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Speedgrader Refresh

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Hi, I use assignments for students to upload their math exam.  They upload it as a single PDF.  I try to be consistent when grading, so I grade the same problem for each student before moving on to the next student.  This allows me to compare answers between students.  However, when I go back to another student's exam, the exam has been refreshed to page one.  Why?  If I am on page 7, I have to scroll through a lot for each student just to compare answers / scoring.  There is so much time wasted in this.  Why does the page last visited reset?  How do I stop that?

[Update] It is refreshing at an alarming amount of time, that it is almost making the service completely useless.  There are problems that weren't graded due to having to find where I left off and doing and erroneously picking up at the wrong problem.  So not only do I have to scroll through from the beginning every time I encounter a student's problem, but now I have to scroll through and ensure that every problem has been graded.  This is beyond absurd.  

[Update #2] What should have taken about 2 hours at most has taken over six hours.  I know some disciplines allow for evaluating a student's work independent of other student's work (e.g., writing essays).  Evaluation of mathematics needs consistency of evaluation; cross referencing between students' method of solution is paramount.  Speedgrader's necessity to refresh back to the top of the exam inhibits this.

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ryest@chabotcollege.edu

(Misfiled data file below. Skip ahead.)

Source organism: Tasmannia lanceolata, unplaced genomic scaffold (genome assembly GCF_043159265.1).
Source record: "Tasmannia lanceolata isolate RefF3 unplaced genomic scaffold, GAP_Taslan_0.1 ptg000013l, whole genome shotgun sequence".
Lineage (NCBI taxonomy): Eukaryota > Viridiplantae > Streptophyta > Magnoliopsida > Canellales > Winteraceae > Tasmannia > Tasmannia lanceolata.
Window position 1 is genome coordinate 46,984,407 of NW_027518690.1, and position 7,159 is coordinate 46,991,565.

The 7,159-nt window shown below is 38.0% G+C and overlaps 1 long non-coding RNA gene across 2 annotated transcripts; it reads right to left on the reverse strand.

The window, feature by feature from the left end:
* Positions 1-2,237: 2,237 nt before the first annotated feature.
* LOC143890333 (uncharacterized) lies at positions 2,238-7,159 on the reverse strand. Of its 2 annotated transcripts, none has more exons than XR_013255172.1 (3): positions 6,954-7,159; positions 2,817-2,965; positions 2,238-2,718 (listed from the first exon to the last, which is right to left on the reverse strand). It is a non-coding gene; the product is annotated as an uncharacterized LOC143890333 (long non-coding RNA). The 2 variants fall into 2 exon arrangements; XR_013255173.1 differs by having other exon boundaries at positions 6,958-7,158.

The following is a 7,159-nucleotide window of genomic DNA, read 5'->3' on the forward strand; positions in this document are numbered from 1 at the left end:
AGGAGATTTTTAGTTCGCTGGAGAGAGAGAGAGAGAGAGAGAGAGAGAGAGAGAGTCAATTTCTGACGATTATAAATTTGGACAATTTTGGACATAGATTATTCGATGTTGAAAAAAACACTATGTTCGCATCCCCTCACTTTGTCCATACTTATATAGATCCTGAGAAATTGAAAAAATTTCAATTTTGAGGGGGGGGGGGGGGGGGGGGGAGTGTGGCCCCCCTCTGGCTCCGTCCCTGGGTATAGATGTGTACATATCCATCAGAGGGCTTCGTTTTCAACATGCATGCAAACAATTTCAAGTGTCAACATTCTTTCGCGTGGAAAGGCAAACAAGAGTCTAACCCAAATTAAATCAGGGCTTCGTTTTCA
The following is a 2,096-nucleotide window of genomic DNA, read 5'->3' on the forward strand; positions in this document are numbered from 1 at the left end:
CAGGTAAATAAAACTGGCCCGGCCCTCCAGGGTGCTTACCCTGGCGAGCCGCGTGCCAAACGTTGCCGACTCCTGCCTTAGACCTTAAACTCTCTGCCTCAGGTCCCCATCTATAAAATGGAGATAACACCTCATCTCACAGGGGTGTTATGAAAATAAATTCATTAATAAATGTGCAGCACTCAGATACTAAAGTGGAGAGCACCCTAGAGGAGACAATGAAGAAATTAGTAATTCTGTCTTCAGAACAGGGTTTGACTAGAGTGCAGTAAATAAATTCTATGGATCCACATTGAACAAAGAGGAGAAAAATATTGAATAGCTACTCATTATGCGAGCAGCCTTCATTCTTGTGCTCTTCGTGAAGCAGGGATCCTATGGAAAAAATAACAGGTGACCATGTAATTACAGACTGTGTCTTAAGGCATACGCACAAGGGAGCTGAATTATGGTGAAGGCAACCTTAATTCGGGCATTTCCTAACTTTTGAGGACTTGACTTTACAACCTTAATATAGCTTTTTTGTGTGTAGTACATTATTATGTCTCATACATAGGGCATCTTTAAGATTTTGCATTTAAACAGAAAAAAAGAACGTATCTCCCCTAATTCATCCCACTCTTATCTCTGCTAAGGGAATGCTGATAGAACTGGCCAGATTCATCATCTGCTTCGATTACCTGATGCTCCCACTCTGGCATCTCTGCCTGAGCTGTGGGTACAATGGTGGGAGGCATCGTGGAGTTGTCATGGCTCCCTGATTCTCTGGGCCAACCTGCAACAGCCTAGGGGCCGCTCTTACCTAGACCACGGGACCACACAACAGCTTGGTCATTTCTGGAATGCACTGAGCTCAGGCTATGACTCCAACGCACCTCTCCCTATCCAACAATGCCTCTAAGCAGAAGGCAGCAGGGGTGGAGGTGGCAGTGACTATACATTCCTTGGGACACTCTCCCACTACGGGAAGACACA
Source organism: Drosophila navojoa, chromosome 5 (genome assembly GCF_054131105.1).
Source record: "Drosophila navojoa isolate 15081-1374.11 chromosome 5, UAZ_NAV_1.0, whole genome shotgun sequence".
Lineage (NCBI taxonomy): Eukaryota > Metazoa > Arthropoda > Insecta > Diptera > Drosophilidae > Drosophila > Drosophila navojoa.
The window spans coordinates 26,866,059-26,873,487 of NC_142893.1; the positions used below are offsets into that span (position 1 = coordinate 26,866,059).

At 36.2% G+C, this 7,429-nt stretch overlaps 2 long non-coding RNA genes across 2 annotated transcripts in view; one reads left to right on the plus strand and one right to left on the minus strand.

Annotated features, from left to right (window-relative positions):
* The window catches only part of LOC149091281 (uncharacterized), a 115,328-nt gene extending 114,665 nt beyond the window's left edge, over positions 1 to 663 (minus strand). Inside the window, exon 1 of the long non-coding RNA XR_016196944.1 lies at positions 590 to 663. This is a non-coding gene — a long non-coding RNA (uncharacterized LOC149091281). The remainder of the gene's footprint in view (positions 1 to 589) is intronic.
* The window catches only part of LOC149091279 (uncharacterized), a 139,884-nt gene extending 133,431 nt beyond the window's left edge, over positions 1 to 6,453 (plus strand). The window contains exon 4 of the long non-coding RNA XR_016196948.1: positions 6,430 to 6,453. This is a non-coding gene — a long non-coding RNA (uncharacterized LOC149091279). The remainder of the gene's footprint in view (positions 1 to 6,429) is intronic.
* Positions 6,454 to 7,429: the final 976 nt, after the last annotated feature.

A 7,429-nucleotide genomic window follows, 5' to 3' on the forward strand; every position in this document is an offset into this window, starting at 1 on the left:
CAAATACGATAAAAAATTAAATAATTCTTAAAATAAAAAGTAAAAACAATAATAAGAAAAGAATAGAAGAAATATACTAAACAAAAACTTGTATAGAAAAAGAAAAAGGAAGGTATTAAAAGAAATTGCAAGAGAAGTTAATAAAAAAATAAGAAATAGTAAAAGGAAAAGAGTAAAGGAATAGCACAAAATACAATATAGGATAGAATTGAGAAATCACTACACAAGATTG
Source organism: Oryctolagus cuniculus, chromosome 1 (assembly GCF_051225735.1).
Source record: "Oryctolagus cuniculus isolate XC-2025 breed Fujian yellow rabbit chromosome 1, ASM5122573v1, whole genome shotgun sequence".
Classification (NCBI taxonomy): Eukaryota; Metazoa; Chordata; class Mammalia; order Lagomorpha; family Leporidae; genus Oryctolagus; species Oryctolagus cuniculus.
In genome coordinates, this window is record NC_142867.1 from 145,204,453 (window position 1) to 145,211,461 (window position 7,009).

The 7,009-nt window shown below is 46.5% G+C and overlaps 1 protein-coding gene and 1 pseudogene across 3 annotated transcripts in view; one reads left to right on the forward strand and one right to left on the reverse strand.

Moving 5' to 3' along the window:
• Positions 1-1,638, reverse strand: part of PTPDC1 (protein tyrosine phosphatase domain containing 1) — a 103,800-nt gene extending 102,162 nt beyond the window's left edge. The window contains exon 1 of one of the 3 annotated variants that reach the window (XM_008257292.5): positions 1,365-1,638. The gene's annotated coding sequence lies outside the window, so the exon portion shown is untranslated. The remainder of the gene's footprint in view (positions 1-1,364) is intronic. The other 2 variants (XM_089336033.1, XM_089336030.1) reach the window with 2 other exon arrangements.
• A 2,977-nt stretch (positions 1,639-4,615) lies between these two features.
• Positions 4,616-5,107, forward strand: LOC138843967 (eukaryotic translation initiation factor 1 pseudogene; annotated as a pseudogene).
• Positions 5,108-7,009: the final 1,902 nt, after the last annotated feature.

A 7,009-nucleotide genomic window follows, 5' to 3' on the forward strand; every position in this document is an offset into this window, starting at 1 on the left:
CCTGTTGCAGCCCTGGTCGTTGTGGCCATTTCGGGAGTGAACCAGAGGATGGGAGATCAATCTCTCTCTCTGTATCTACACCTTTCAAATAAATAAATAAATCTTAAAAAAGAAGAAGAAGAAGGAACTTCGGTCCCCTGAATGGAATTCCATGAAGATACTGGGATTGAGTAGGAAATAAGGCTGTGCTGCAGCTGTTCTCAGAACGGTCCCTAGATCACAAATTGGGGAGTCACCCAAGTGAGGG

Math and science teachers often feel a lot of frustration with Canvas. It's because we want to do things it wasn't designed for.

Canvas' ability to grade one question at a time is for quizzes but it sounds like you're just using a regular assignment submission. You could use a file upload, but then you wouldn't be able to even see the exams in SpeedGrader, you would have to download them.

One thing I have started doing with my math exams since the covid outbreak is to use a rubric with a criterion for each question. Then I can tell which questions I have graded and which ones I haven't graded. It also adds up all the points for me. I do have to decide how much each question is worth and how much I'm going to take off ahead of time, but that's not necessarily a bad thing as my rubric is loose enough that it still allows lee-way in grading.

It's also easier for the students to see exactly how they got the grade they got. I used to say "you missed 60% of this question" but didn't tell them how much the question was worth ahead of time. I have tinkered with adjusting point values after the exam and even set up a huge solver problem in Excel to assign points in a way to optimize the average grade for the students. Strangely -- or not -- it came out pretty close to the points I would have awarded anyway, so I stopped doing that and just went back to me actually knowing what things should be worth.

Since switching to online grading, I no longer grade each question for all students. I used to do one page (not one problem) at a time for some exams, but it's a similar concept.

If you want to do grade one question at a time, then you can download all of the responses, print them out, grade them by hand, scan them, save them over the original names and then upload them back into Canvas for the students to see your feedback. Oh, and you still have to enter the grades. That hassle is not worth grading one question at a time, so I made the conversion to grading an exam at a time.

From a technical perspective, Canvas doesn't currently store the page that you're currently viewing when you switch from one student to another. I looked at what would be needed for a third party to do this. I have written other stuff that enhances SpeedGrader and messes with the internals. I think it could be done, but it wouldn't be simple or quick. They have their own PDF viewer/annotator called DocViewer. Adobe Acrobat documentation says you can add #page=3 to the end of the URL to have it jump to page 3 of a PDF, but that doesn't work with DocViewer. That means that someone writing this would have to store the page number that was being viewed (if that's available ... I didn't check on that) in memory and then wait for the page to load when it's revisited and jump to that page.